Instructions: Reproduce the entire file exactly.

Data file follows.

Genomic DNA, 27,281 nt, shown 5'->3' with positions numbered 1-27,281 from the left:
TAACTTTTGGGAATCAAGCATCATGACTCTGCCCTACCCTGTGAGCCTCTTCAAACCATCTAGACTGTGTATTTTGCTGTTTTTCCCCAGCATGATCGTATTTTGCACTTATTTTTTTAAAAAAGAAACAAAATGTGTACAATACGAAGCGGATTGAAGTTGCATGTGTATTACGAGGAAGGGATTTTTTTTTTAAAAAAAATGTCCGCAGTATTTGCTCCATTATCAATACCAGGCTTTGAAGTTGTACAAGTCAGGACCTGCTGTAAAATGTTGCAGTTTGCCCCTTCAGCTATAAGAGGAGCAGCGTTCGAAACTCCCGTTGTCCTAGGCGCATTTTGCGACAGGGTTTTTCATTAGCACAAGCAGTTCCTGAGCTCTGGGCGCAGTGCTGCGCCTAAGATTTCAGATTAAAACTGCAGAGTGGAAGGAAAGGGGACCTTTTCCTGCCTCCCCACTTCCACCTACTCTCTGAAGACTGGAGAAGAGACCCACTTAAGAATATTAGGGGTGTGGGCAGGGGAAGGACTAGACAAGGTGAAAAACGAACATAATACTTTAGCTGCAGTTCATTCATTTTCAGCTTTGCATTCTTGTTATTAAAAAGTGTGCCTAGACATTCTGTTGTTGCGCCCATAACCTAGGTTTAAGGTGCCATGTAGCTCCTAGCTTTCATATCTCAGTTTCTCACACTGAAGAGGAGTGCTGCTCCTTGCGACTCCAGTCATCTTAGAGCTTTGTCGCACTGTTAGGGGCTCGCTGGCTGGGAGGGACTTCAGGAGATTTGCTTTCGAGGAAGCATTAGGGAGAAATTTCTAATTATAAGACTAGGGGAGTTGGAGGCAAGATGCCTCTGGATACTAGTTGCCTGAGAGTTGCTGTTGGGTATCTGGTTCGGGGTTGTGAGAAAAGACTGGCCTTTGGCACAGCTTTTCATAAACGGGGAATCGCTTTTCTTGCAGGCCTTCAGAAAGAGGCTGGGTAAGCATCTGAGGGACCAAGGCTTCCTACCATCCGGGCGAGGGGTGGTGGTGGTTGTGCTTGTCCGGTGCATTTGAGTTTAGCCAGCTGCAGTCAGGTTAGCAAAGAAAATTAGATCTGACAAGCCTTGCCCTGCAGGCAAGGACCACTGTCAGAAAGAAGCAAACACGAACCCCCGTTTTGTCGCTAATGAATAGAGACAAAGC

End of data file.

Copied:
Genomic DNA, 27,281 nt, shown 5'->3' with positions numbered 1-27,281 from the left:
TAACTTTTGGGAATCAAGCATCATGACTCTGCCCTACCCTGTGAGCCTCTTCAAACCATCTAGACTGTGTATTTTGCTGTTTTTCCCCAGCATGATCGTATTTTGCACTTATTTTTTTAAAAAAGAAACAAAATGTGTACAATACGAAGCGGATTGAAGTTGCATGTGTATTACGAGGAAGGGATTTTTTTTTTAAAAAAAATGTCCGCAGTATTTGCTCCATTATCAATACCAGGCTTTGAAGTTGTACAAGTCAGGACCTGCTGTAAAATGTTGCAGTTTGCCCCTTCAGCTATAAGAGGAGCAGCGTTCGAAACTCCCGTTGTCCTAGGCGCATTTTGCGACAGGGTTTTTCATTAGCACAAGCAGTTCCTGAGCTCTGGGCGCAGTGCTGCGCCTAAGATTTCAGATTAAAACTGCAGAGTGGAAGGAAAGGGGACCTTTTCCTGCCTCCCCACTTCCACCTACTCTCTGAAGACTGGAGAAGAGACCCACTTAAGAATATTAGGGGTGTGGGCAGGGGAAGGACTAGACAAGGTGAAAAACGAACATAATACTTTAGCTGCAGTTCATTCATTTTCAGCTTTGCATTCTTGTTATTAAAAAGTGTGCCTAGACATTCTGTTGTTGCGCCCATAACCTAGGTTTAAGGTGCCATGTAGCTCCTAGCTTTCATATCTCAGTTTCTCACACTGAAGAGGAGTGCTGCTCCTTGCGACTCCAGTCATCTTAGAGCTTTGTCGCACTGTTAGGGGCTCGCTGGCTGGGAGGGACTTCAGGAGATTTGCTTTCGAGGAAGCATTAGGGAGAAATTTCTAATTATAAGACTAGGGGAGTTGGAGGCAAGATGCCTCTGGATACTAGTTGCCTGAGAGTTGCTGTTGGGTATCTGGTTCGGGGTTGTGAGAAAAGACTGGCCTTTGGCACAGCTTTTCATAAACGGGGAATCGCTTTTCTTGCAGGCCTTCAGAAAGAGGCTGGGTAAGCATCTGAGGGACCAAGGCTTCCTACCATCCGGGCGAGGGGTGGTGGTGGTTGTGCTTGTCCGGTGCATTTGAGTTTAGCCAGCTGCAGTCAGGTTAGCAAAGAAAATTAGATCTGACAAGCCTTGCCCTGCAGGCAAGGACCACTGTCAGAAAGAAGCAAACACGAACCCCCGTTTTGTCGCTAATGAATAGAGACAAAGC